On the Road with the Kidds! travel blog

Dentzel American Carousel Museum, Albany, OR

An original Dentzel carousel horse dating to about 1900

Detail of horses saddle, and real horsehair tail

One of two handcarved miniature carousels. Used as a Christmas tree stand....

Carousel mechanism that plays the music. Sounds from holes in tin drum.

One of the finished animals

A frog

Another pretty one.

The carving workshop

A mock up of the carousel being built

A poodle iin progress



Foo Dog

Beginning of Foo Dog. This is what it looks like before carving.

A pile of legs for Foo Dog.


Llama in a store window.

And I get to carve! Rosette.

One day this week we went to Albany Oregon to see the Dentzel American Carousel Museum and Workshop. The museum is devoted to Gustav Denzel. It hosts the world’s largest collection of Dentzel carousel pieces. There are several original Denzel horses there. They also have signs and other things from the Denzel works that used to be in Philadelphia.

This is a community carousel in progress. It has been funded and supported by the efforts of volunteers grants and donations. It all started by the dream of one woman who borrowed $150 to kick it off. They needed six million dollars for this project and are currently only 300,000 shy of that goal. The carousel building will be built sometime this year, perhaps even this spring. They currently have about 30 of the critters done (though some are in the paint stages and some are awaiting shellac finish) out of the 52 the carousel will hold. Some of the completed animals are on display in shop windows in downtown Albany. Another six or more animals will be created that will be used for special holidays like Christmas and Fourth of July. Also some will be used to switch out if something gets broken.

The animals were selected by sponsors. A sponsor of $10,000 can select an animal and decide what they want on it. There is an elephant that has all the family names on its blanket. An optometrist sponsored a bear who will be wearing glasses. Someone else has an orca that is adorned with a sea otter, an octopus, a star fish, and the star fish holds a baseball. I am not sure what the baseball is for. The design is drafted on a computer, and printed on 11 x 14 inch paper in pieces, then taped together. A master carver then looks at the design to figure out sections that will be pieced together. The wood, basswood, is laminated in Salem with care as to which direction the grain lines go, then cut to rough size and sent back to Albany. It is so cool to see the transformation of the animals from design to blocks to finished product.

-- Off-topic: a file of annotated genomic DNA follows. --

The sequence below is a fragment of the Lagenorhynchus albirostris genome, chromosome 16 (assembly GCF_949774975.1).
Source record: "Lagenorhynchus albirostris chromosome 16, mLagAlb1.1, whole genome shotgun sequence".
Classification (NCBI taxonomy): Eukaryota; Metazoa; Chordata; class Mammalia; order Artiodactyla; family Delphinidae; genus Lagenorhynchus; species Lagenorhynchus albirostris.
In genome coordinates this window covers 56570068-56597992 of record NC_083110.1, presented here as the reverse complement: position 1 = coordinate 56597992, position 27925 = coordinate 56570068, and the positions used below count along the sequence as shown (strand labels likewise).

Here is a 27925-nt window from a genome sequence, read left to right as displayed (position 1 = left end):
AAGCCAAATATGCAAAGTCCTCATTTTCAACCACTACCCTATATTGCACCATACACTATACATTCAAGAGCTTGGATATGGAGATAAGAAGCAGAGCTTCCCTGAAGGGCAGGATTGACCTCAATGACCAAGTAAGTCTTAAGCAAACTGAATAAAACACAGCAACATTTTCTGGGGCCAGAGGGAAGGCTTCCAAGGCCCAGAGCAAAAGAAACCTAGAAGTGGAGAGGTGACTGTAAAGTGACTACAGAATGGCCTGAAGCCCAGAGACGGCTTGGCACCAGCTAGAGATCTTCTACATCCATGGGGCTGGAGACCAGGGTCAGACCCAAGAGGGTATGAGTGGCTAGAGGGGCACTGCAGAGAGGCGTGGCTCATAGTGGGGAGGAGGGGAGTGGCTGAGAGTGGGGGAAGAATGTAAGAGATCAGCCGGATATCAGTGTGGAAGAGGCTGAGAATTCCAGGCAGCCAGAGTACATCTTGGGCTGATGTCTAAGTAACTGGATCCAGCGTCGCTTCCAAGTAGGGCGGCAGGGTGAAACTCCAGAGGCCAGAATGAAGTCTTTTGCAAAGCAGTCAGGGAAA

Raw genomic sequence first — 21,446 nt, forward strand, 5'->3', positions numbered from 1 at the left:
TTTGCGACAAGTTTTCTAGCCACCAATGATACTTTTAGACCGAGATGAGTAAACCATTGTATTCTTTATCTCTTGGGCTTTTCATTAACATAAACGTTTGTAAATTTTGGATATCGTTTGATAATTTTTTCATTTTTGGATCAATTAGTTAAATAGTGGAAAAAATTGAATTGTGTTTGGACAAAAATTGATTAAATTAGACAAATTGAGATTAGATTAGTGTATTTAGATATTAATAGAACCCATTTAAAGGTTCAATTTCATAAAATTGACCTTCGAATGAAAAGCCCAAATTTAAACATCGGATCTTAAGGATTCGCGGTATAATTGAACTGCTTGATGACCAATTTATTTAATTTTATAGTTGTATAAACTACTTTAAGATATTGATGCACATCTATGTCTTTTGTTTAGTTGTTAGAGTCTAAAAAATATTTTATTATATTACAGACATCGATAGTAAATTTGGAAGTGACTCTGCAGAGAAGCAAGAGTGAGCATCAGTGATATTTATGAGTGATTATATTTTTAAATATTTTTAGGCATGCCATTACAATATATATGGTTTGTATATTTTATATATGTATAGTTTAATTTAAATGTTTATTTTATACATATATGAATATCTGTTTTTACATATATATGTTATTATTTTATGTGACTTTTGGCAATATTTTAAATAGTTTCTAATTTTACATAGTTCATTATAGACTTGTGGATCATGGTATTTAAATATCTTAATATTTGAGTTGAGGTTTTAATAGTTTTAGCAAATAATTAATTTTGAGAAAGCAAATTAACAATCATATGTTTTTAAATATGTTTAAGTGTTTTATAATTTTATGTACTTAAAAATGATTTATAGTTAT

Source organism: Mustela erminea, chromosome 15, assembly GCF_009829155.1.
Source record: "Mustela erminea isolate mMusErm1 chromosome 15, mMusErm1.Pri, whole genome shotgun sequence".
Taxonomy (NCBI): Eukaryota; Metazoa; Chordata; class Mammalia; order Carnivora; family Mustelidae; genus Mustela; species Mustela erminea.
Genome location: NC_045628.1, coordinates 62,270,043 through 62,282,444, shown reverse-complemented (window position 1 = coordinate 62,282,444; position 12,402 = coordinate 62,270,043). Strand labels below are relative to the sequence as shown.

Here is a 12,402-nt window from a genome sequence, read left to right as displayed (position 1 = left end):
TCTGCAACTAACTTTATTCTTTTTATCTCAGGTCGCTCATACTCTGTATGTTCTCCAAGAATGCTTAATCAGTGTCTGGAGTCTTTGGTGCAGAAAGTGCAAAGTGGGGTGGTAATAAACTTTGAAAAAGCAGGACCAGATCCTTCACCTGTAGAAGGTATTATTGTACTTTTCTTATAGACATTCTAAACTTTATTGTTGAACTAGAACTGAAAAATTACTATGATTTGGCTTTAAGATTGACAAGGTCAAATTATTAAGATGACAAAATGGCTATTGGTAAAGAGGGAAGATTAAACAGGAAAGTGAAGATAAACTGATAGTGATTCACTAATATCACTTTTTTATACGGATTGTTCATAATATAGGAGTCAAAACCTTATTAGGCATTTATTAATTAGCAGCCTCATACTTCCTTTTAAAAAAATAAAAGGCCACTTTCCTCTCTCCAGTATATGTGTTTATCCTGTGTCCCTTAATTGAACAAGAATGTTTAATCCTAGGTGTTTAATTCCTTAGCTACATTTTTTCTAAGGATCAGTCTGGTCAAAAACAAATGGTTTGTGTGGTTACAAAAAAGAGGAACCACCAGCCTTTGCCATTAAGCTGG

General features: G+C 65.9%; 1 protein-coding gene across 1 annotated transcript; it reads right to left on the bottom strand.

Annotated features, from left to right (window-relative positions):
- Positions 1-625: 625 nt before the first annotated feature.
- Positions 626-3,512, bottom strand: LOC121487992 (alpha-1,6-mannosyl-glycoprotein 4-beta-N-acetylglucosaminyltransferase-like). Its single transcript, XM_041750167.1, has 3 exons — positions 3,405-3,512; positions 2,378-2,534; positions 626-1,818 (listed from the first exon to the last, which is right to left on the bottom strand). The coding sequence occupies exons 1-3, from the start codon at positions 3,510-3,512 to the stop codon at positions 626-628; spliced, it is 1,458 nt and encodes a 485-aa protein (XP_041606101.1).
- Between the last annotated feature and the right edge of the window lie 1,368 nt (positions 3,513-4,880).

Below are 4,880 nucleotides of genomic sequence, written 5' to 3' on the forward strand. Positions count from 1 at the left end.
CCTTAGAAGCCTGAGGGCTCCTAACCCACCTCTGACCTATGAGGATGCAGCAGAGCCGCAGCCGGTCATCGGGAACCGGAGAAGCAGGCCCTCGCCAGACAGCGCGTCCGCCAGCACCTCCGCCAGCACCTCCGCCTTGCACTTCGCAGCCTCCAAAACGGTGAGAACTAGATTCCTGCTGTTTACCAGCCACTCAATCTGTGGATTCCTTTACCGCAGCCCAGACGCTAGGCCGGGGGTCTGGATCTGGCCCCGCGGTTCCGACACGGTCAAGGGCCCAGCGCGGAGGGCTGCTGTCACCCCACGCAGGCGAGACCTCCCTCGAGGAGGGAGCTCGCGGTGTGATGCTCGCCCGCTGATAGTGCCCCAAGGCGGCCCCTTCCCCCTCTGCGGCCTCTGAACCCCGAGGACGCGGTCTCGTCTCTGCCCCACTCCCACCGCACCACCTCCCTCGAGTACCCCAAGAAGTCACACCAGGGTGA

Volunteers raised the money and volunteers are building it. It is volunteers that run a gift shop, volunteers who sand and paint, and volunteers who carver. I found out that on certain days, you show up, and they tell you what to do. So I did. I went to carve. They have a master carver who walks the newcomers through the steps involved and the tools used. They start everyone out on a rosette. There are many carved rosettes that will adorn the carousel, but they also sell some in their museum shop

The carvers that were there were all very nice, and very helpful. I have done a little carving before when I made a few decoys, but that was only using a straight knife. This was using palm chisels and imagination but no pattern. It was a whole different ball game for me. But so much fun! I can’t wait to go back again.

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